Season 6, returning with “Gerry Does It Again” on Tuesday at 9:30 p.m. on CBC, jumps back into bed with the pair, who are adjusting to life as a married couple. Those nuptials extend past Episode 1, presenting an interesting challenge not only for the characters but co-creator Gerry Dee and the writing team. We spoke to Dee ahead of Tuesday’s return, about where the show is headed, its guest stars, its Orphan Black moment, and an update on the Mr. D adaptation Will Arnett had planned for CBS.
I think it was a bold move to have Gerry and Lisa get married at the end of Season 5. Was that idea floated around before Season 5, or did it come to fruition while writing this past season?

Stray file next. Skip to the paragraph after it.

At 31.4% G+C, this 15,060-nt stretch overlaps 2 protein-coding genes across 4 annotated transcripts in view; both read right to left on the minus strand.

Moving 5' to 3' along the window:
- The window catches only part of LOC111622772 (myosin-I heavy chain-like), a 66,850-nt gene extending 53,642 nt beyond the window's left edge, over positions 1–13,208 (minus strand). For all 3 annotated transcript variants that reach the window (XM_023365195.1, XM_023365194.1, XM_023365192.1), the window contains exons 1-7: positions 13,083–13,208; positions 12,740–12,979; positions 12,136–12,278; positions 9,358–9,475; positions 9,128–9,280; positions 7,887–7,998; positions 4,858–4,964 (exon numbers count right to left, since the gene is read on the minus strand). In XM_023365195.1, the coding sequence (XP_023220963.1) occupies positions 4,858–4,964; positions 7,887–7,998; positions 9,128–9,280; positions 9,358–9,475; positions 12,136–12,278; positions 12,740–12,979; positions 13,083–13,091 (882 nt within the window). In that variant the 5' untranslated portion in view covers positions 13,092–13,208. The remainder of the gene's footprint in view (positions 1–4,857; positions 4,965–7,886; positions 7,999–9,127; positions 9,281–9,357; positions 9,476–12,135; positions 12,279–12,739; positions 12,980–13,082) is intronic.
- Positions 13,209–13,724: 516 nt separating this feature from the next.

Gerry Dee: You don’t know, in this business, if you’re going to be back year-to-year. You have to end your season with it being a season finale and possibly being a series finale. That’s just the nature of our business. Right now we don’t know if we have a Season 7, but my mind starts to think, ‘OK if we do have a Season 7, what are some storylines? What do we want to do to change it up?’
One season, we changed it up and had Lisa become principal and that was a big thing. This time, we had Lisa and Gerry get married. You might wonder why Lisa is single? She’s very attractive and has a great career. We didn’t want Lauren to play the typical sitcom girl. We wanted to throw her a curve ball. She doesn’t have a boyfriend or a ton of friends. Gerry is definitely in the same boat, and it was kind of out of nowhere the way we thought of it. We have such great writers, headed by Jessie Gabe, and you just start throwing ideas around. We tried to have Gerry in a relationship in Season 2 and it just didn’t feel right. We tried to just stay away from Gerry in a relationship and this idea came to us. We have a lot of fun with it in Season 6.